Swedbank ditches shareholder dividends

Swedbank ditches shareholder dividends
Swedbank has decided not to pay dividends to shareholders amidst ownership changes resulting in a state-owned credit agency become one of the bank’s major owners.

Following a weekend meeting, Swedbank’s board of directors opted to rescind a proposal to pay shareholders a dividend of 4.50 kronor ($0.49) per common share 2.40 kronor per preferred share.

“Our task is to ensure the best interests of the bank. This proposal would further strengthen our capital base by 2.9 billion kronor and increase the financial strength in challenging times. We are confident that this decision will be beneficial for our shareholders in the long term, said Swedbank board chairman Carl Eric Stålberg in a statement.

The development comes after Sparbanksstiftelserna, the Swedish savings bank foundation, was forced on Friday to give up a major stake in Swedbank because the value of the shares, which the bank foundation has used as collateral for a 1 billion kronor loan from the Folksam insurance company.

The move made Folksam Swedbank’s largest shareholder, controlling 14.6 percent of the bank’s shares, up from 9.6 percent.

Swedbank’s ownership shake up continued on Monday when the Swedish Export Credit Corporation (SEK), which had extended around 500 million kronor in credit to Sparbanksstiftelserna, announced it was also converting the loan to shares, giving the state-owned credit agency a 3.3 percent stake in Swedbank.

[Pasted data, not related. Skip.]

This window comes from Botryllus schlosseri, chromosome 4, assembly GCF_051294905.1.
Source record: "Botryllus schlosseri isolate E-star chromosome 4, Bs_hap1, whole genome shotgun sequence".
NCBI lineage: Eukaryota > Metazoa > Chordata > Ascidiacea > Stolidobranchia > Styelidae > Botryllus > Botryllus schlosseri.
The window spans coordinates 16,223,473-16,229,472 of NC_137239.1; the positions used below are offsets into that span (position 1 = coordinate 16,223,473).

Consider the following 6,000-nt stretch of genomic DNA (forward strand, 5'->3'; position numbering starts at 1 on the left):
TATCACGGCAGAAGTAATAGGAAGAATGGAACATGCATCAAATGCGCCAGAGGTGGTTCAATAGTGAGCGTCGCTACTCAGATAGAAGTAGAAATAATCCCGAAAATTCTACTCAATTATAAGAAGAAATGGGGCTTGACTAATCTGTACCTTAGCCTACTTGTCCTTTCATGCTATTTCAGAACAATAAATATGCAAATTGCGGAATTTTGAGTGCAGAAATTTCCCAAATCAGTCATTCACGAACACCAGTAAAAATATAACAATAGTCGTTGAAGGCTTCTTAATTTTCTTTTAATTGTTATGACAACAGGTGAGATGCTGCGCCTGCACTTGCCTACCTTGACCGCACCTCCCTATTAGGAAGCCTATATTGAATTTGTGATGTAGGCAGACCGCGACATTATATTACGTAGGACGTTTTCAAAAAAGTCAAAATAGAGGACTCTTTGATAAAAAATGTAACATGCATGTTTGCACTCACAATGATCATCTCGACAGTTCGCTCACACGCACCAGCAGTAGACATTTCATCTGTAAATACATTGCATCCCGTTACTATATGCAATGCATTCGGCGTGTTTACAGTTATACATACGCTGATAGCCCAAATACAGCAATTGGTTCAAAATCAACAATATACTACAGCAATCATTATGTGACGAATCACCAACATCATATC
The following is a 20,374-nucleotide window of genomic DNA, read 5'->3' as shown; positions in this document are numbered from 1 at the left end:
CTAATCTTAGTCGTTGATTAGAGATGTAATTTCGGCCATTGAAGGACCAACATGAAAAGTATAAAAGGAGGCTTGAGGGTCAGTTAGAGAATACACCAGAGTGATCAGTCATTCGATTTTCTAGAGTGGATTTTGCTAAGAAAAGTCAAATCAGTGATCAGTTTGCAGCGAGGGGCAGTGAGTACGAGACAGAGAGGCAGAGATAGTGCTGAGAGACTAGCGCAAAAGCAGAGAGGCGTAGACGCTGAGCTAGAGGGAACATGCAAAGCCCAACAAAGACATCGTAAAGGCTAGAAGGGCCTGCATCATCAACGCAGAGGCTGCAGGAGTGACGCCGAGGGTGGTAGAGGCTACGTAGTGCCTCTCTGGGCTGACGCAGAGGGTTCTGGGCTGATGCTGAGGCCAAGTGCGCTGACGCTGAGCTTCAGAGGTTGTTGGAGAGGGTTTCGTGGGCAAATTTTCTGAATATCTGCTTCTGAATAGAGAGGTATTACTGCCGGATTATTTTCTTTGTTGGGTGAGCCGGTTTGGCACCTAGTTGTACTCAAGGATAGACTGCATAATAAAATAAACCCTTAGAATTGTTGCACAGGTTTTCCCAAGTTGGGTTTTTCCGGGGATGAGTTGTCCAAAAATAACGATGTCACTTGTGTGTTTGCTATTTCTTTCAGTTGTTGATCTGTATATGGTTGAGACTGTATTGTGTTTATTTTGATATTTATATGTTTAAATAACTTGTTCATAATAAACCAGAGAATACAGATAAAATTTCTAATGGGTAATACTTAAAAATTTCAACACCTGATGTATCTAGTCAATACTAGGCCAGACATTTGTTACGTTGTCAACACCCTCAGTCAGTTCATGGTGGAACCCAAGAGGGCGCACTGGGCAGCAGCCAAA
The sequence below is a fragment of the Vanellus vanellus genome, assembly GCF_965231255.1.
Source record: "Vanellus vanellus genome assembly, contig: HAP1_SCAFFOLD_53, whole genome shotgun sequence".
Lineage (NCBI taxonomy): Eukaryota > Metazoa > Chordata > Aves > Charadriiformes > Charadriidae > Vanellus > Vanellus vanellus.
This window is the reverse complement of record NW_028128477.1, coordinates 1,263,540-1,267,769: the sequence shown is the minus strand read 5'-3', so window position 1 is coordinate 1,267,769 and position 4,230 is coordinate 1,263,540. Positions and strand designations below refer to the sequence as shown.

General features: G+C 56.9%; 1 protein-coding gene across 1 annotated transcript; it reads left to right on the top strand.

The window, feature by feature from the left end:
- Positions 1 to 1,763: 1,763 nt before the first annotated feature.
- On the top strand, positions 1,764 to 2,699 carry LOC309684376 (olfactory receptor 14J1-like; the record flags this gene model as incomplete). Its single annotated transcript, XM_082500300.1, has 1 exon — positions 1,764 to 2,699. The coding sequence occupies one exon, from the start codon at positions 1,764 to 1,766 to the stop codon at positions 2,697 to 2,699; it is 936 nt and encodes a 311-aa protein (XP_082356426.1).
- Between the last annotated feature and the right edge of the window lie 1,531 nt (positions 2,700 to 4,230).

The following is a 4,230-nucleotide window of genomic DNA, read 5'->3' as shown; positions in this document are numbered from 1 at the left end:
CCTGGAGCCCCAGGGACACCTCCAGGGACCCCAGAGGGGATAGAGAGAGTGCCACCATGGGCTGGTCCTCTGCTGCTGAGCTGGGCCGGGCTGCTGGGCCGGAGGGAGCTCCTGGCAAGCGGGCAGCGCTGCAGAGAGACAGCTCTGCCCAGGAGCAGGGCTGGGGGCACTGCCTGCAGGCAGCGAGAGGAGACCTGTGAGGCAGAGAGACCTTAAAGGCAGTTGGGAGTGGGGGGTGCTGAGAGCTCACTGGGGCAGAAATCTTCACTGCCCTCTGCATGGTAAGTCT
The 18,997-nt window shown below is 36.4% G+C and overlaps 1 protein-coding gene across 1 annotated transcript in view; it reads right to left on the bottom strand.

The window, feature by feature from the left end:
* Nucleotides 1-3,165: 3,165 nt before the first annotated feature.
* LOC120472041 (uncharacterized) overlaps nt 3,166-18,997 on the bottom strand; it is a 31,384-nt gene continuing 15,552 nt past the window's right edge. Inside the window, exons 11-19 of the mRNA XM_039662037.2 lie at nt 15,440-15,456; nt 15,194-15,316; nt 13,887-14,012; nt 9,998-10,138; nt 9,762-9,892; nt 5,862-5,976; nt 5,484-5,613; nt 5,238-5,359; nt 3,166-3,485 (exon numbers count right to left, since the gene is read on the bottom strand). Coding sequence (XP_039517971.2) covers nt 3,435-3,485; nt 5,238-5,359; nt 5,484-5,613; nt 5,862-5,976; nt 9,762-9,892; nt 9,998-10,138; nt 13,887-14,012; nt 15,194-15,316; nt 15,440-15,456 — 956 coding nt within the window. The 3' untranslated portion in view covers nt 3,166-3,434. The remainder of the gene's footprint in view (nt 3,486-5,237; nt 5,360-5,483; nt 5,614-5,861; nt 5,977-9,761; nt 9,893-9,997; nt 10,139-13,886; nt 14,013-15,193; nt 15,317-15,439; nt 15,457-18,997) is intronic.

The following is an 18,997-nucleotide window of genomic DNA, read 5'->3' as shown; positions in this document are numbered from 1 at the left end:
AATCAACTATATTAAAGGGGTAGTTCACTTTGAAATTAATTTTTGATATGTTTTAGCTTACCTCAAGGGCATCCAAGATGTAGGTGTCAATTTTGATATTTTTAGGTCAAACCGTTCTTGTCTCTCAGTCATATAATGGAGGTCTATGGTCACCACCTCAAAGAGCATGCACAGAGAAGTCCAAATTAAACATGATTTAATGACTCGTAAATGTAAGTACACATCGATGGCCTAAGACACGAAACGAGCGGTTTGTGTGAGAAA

“The Swedish Export Credit Corporation has the intention to act responsibly and in close consultation with its owner, the Swedish state, regarding the control of the shares in Swedbank,” SEK said in a statement.

The entry of SEK comes as part of a separate agreement struck on Sunday which gave Sparbanksstiftelserna’s lenders – Folksam, SEK, and another European bank, along with four other independent savings banks – to take over 90 out of 107 million Swedbank shares.

“As Folksam Liv now takes over the shares from the holding company we are doing this primarily because we are convinced it benefits our pension recipients,”

“It is both a good investment and it promotes a long and fruitful collaboration with the bank. We are also exercising our responsibility as a long-term and stable owner of Swedbank,” said Folksam CEO Anders Sundström in a statement on Monday.

By ditching the dividend payment, Swedbank adds 0.4 percentage points to its total capital ratio, bringing it from 14.8 to 15.2 percent.

The new dividend proposal was supported by owners representing more than 45 percent of the votes and capital in Swedbank.

The bank’s long term dividend policy remains unchanged, it said in a statement.